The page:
Impact of Antimicrobial Peptides on E.coli-mimicking Lipid Model Membranes: correlating structural and dynamic effects using scattering methods
The mechanism of action of antimicrobial peptides (AMPs) has been debated over many years, and various models have been proposed. In this work we combine small angle X-ray/neutron scattering (SAXS/SANS) techniques to systematically study the effect of AMPs on the cytoplasmic membrane of Escherichia coli (E. coli) bacteria using a simplified model system of 4:1 DMPE:DMPG ([1,2-dimyristoyl-sn-glycero-3-phosphoethanolamine]:[1,2-dimyristoyl-sn-glycero-3-phospho-(10-rac-glycerol)]) phopholipid unilamellar vesicles. The studied antimicrobial peptides aurein 1.2, indolicidin, LL-37, lacticin Q and colistin vary in size, charge, degree of helicity and origin. The peptides insert into the bilayer to various degrees, and are found to accelerate the dynamics of phospholipids significantly as seen by time resolved SANS (TR-SANS) measurements, with the exception of colistin that is suggested to rather interact with lipopolysaccharid (LPS) on the outer membrane of E. coli. We compare these results with earlier published data on model systems based on PC-lipids (phosphatidylcholines), showing comparable effect with regards to peptide insertion and effect on dynamis. However, model systems based on PE-lipids (phosphatidylethanolamine) are more prone to destabilisation upon addition of peptides, with formation of multilamellar structures and morphological changes. These properties of PE-vesicles lead to less conclusive results regarding peptide effect on structure and dynamics of the membrane.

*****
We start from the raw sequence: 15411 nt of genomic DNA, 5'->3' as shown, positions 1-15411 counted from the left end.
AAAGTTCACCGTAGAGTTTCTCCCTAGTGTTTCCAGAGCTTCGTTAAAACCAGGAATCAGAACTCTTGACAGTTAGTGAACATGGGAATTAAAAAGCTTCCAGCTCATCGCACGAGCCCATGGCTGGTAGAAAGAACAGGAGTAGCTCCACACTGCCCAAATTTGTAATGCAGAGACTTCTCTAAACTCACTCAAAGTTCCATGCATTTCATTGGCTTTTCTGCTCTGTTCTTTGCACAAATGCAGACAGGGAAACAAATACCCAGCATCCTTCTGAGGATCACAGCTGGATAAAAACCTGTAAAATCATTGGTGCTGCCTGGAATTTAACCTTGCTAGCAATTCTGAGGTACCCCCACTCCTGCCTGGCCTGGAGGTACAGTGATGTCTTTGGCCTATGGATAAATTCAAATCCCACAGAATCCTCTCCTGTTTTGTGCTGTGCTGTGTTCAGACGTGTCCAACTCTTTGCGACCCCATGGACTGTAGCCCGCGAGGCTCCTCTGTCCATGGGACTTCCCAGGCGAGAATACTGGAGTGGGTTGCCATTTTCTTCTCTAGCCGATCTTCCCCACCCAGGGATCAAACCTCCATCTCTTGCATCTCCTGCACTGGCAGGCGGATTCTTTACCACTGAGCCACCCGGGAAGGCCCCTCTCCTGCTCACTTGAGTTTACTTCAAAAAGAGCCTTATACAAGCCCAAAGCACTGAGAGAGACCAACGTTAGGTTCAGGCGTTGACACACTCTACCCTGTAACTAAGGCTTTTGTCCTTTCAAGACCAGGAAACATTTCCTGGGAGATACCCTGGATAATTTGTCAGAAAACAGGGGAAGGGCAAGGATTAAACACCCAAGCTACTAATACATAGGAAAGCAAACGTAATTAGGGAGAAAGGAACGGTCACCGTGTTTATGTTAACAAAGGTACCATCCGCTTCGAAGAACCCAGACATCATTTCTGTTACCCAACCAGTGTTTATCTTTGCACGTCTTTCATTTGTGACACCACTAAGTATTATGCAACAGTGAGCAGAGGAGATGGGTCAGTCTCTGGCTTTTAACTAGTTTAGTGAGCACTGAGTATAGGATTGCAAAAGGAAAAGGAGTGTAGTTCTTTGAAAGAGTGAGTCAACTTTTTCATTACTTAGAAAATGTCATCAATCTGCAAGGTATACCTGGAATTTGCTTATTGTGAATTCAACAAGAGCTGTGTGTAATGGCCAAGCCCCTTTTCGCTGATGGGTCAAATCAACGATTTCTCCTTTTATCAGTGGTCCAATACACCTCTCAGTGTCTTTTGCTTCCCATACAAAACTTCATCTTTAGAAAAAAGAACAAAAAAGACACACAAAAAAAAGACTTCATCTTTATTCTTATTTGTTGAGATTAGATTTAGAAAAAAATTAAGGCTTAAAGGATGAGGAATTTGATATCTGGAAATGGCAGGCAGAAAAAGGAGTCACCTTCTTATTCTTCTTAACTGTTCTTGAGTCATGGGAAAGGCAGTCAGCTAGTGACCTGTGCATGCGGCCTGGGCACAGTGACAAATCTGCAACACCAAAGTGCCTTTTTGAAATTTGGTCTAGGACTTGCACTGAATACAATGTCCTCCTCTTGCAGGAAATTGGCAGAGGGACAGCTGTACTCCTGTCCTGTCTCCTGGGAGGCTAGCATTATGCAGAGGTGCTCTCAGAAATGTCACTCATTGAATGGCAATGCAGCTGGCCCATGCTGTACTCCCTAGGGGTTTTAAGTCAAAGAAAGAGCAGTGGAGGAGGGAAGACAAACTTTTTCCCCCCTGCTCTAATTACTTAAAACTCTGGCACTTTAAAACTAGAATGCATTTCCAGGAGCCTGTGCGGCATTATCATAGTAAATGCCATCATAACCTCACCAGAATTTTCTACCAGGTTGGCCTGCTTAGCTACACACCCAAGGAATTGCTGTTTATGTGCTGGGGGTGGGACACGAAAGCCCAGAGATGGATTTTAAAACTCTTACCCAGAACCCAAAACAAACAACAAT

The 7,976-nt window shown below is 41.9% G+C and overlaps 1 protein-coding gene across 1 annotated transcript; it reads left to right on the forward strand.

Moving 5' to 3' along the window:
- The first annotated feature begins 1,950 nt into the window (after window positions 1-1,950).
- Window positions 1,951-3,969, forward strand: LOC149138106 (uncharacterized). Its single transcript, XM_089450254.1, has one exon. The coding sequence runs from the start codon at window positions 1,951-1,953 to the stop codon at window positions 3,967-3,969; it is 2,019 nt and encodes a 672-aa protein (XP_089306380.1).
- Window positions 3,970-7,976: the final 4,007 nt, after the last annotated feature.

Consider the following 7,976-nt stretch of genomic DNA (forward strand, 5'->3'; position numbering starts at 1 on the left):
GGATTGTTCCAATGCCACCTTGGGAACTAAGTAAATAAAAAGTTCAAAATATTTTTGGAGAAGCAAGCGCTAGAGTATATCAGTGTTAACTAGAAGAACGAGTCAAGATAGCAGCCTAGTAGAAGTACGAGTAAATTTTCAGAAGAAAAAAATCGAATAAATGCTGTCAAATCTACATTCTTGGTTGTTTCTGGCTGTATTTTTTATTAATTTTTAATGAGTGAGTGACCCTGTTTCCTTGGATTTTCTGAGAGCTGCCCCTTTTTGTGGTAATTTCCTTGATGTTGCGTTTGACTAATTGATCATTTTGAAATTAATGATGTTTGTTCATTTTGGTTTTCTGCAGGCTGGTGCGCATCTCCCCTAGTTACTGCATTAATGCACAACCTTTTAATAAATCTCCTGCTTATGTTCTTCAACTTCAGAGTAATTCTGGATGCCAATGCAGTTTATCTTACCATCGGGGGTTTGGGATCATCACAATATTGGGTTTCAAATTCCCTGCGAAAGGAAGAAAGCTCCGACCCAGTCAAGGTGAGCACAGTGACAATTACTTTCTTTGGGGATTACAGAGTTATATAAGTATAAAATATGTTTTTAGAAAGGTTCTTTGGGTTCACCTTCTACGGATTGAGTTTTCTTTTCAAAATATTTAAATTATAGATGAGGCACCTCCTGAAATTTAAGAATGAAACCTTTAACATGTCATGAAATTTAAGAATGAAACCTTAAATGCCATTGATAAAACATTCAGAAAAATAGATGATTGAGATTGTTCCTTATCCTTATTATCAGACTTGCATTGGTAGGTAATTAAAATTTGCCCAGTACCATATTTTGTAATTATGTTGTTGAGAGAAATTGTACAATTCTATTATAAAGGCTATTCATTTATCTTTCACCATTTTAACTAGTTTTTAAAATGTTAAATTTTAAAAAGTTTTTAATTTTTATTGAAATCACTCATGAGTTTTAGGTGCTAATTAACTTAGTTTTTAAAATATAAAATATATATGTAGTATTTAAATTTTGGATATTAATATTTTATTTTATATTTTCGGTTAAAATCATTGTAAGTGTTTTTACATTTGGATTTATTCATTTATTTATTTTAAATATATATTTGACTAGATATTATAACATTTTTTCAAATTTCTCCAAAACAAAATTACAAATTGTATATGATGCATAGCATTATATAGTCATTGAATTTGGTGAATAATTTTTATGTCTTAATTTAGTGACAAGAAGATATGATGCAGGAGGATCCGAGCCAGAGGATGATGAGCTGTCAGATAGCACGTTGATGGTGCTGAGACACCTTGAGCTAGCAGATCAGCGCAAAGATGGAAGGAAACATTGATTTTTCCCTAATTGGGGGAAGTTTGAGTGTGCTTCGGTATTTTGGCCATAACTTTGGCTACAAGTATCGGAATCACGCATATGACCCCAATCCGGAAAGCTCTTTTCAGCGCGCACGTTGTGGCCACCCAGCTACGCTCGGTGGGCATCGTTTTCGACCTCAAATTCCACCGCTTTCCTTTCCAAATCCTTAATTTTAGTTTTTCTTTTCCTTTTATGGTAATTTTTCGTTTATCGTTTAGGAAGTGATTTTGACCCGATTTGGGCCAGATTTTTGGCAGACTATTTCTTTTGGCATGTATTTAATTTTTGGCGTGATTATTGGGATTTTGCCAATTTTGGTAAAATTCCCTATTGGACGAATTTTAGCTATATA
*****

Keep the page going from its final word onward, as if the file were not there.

- This article is part of the themed collection: Peptide-membrane interactions